HOUSTON - One Houston high schooler is going from homeless to Harvard. Derrick Ngo will be graduating at the top of his class at Energy Institute High School this weekend as valedictorian.
“I realized that if I didn't use school and education and the resources that were available to me, then there would be no way that I would get out of the situation I was in,” Ngo said.
Driven by his determination to change his future, the 18-year-old channeled all of his childhood frustrations into school.
“My mother was heavily involved in gambling and often, me and my siblings would spend time at the casino with her so we'd be sitting at like the casino garage,” Ngo said.
Derrick went to 12 different schools growing up. His dad hasn’t been in the picture since he was two and his relationship with his mother has essentially been non-existent as she went in and out of jail multiple times.
“We often didn't have that much food. We didn't have that much money. We didn't have a stable source of income and that was one of my biggest struggles growing up-- that lack of parental guidance,” Ngo said.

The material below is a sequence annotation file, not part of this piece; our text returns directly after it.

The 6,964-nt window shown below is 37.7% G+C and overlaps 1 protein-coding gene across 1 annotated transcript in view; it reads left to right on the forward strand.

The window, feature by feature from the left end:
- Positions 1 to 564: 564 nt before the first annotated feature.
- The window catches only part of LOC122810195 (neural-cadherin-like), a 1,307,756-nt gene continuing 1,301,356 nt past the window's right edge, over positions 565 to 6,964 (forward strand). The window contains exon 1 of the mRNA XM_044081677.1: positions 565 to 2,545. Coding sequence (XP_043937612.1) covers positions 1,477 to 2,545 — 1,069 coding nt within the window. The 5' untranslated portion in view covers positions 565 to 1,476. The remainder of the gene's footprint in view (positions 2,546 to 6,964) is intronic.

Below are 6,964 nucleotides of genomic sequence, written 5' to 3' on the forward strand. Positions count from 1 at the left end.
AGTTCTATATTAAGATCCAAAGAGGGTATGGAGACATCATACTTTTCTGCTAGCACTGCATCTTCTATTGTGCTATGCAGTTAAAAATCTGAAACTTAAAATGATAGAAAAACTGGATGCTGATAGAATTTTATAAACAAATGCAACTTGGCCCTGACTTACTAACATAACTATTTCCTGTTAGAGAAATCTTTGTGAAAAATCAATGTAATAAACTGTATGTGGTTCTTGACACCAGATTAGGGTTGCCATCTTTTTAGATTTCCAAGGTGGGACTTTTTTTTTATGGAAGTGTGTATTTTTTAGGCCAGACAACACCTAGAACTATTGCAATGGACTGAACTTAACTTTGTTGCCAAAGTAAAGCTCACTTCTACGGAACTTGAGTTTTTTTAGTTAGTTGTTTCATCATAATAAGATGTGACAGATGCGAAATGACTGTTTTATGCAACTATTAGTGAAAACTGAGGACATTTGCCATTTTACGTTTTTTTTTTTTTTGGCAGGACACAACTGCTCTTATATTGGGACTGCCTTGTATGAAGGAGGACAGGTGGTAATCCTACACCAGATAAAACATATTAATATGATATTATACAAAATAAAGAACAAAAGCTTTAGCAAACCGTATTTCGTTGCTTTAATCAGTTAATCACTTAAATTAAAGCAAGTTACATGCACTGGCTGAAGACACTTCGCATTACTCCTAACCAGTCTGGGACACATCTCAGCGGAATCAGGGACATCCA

Derrick started living on his own when he was 15, occasionally receiving rent checks from his mom. But often, it was barely enough to cover the basic essentials and at one point, at 17 years old, Derrick became homeless.
“To become the antithesis of my family and of my mother, is one of the biggest inspirations I’ve had growing up,” Ngo said.
Derrick took the bus to school every day and began focusing all of his energy into creating his success.
He said the key to his success is discipline and to never lose sight of your end goals.
“In having a vision, you have something that you're working towards. And although it's not real yet, it's something that is going to be real one day,” Ngo said.
Derrick also applied to the University of Texas at Austin, Princeton, Columbia and Harvard and was accepted into all four elite universities. Ultimately, Derrick will be attending Harvard in the fall. He’s deciding between majoring in philosophy and economics. Currently, Derrick said he’s not sure which career path he’ll pursue in the future, but hopes to impact change on other people’s lives.